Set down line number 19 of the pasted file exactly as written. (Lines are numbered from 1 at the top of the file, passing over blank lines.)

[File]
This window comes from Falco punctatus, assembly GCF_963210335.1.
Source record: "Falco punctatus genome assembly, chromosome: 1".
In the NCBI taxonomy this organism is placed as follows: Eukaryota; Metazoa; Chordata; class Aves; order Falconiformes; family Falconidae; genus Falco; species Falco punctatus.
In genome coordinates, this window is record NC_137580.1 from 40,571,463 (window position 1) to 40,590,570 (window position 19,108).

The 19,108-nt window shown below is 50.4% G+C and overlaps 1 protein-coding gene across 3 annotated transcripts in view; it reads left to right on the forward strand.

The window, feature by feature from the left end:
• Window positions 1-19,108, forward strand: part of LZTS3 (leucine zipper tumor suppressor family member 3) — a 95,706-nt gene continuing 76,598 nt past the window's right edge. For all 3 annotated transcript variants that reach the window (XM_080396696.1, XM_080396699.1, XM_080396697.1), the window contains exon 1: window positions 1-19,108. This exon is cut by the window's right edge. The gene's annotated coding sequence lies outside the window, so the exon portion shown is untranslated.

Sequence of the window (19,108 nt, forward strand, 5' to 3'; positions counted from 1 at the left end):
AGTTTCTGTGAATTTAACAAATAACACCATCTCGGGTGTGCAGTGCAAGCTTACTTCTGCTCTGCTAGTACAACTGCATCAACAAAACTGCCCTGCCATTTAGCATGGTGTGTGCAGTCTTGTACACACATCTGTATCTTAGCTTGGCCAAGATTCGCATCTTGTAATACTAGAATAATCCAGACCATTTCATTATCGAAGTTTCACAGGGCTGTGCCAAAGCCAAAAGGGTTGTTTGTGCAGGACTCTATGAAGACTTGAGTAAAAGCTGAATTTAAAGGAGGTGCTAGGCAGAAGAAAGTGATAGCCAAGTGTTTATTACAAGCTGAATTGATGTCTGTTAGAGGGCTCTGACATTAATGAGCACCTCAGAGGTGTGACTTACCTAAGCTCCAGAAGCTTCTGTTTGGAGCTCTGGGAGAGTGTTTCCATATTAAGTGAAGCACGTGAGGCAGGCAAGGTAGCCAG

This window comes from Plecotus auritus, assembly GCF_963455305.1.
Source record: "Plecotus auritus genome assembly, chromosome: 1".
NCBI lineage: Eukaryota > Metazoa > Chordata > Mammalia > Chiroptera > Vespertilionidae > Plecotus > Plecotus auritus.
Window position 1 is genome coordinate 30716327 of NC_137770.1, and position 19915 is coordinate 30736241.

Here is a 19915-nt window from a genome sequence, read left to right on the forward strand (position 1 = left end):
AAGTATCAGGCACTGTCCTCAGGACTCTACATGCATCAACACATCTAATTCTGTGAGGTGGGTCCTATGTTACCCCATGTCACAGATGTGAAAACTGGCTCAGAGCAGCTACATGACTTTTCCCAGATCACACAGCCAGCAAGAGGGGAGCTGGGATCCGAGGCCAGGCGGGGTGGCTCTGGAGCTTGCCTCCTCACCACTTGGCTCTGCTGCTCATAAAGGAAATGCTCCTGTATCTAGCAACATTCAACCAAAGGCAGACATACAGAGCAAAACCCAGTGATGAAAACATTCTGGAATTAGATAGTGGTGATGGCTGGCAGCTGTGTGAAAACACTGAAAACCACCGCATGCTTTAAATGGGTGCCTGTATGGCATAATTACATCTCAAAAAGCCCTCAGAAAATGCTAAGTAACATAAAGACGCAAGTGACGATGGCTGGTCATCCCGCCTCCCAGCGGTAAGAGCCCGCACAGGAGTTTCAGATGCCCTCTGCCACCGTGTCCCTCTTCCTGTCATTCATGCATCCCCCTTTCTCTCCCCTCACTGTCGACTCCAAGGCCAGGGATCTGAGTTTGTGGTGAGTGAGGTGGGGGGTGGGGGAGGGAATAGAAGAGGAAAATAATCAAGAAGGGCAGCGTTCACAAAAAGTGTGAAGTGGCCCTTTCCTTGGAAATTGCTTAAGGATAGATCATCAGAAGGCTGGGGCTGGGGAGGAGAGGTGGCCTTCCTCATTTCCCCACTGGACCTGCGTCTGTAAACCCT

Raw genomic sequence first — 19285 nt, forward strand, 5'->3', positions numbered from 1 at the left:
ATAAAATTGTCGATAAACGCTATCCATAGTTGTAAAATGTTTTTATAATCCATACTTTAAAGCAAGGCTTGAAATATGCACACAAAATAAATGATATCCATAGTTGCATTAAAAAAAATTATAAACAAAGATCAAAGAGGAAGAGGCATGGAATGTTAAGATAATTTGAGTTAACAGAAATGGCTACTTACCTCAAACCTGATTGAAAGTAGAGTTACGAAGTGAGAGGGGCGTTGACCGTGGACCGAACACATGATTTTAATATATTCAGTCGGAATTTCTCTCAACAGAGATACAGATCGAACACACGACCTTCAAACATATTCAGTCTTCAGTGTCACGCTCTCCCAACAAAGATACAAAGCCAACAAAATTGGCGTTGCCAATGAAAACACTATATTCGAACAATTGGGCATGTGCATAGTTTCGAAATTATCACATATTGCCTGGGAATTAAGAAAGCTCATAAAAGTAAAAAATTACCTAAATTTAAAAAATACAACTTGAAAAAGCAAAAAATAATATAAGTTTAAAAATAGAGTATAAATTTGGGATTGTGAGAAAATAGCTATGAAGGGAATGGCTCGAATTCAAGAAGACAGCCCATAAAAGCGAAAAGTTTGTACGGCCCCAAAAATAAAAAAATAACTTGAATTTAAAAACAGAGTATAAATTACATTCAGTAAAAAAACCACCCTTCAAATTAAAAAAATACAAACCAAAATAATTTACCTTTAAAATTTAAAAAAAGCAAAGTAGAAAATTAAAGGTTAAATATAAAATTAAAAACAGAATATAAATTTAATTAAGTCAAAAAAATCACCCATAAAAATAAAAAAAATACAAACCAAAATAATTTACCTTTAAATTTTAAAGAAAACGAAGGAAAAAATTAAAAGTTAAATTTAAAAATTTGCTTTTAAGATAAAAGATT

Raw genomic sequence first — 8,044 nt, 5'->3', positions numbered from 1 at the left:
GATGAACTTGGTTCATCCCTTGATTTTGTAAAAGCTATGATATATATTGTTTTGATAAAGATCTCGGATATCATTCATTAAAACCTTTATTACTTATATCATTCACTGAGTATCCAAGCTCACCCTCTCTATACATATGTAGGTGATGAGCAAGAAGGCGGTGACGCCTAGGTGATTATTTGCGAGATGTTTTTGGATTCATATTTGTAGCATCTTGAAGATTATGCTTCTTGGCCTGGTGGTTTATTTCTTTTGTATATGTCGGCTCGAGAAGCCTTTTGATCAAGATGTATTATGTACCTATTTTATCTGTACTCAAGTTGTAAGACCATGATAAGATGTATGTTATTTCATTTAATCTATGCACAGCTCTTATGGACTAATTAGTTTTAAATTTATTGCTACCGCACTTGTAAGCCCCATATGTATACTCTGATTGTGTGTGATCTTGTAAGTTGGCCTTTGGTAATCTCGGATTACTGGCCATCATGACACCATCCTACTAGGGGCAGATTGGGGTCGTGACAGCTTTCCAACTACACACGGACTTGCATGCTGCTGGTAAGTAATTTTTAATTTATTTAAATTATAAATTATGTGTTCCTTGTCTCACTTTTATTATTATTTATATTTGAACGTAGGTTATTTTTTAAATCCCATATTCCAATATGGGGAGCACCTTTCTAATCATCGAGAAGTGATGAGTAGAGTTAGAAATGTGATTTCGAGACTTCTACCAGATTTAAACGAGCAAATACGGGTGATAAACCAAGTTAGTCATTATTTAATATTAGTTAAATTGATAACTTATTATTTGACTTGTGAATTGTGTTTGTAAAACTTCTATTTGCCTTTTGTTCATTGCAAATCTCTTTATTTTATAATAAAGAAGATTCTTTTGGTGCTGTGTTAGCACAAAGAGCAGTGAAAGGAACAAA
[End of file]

GATGAACTTGGTTCATCCCTTGATTTTGTAAAAGCTATGATATATATTGTTTTGATAAAGATCTCGGATATCATTCATTAAAACCTTTATTACTTATATCATTCACTGAGTATCCAAGCTCACCCTCTCTATACATATGTAGGTGATGAGCAAGAAGGCGGTGACGCCTAGGTGATTATTTGCGAGATGTTTTTGGATTCATATTTGTAGCATCTTGAAGATTATGCTTCTTGGCCTGGTGGTTTATTTCTTTTGTATATGTCGGCTCGAGAAGCCTTTTGATCAAGATGTATTATGTACCTATTTTATCTGTACTCAAGTTGTAAGACCATGATAAGATGTATGTTATTTCATTTAATCTATGCACAGCTCTTATGGACTAATTAGTTTTAAATTTATTGCTACCGCACTTGTAAGCCCCATATGTATACTCTGATTGTGTGTGATCTTGTAAGTTGGCCTTTGGTAATCTCGGATTACTGGCCATCATGACACCATCCTACTAGGGGCAGATTGGGGTCGTGACAGCTTTCCAACTACACACGGACTTGCATGCTGCTGGTAAGTAATTTTTAATTTATTTAAATTATAAATTATGTGTTCCTTGTCTCACTTTTATTATTATTTATATTTGAACGTAGGTTATTTTTTAAATCCCATATTCCAATATGGGGAGCACCTTTCTAATCATCGAGAAGTGATGAGTAGAGTTAGAAATGTGATTTCGAGACTTCTACCAGATTTAAACGAGCAAATACGGGTGATAAACCAAGTTAGTCATTATTTAATATTAGTTAAATTGATAACTTATTATTTGACTTGTGAATTGTGTTTGTAAAACTTCTATTTGCCTTTTGTTCATTGCAAATCTCTTTATTTTATAATAAAGAAGATTCTTTTGGTGCTGTGTTAGCACAAAGAGCAGTGAAAGGAACAAA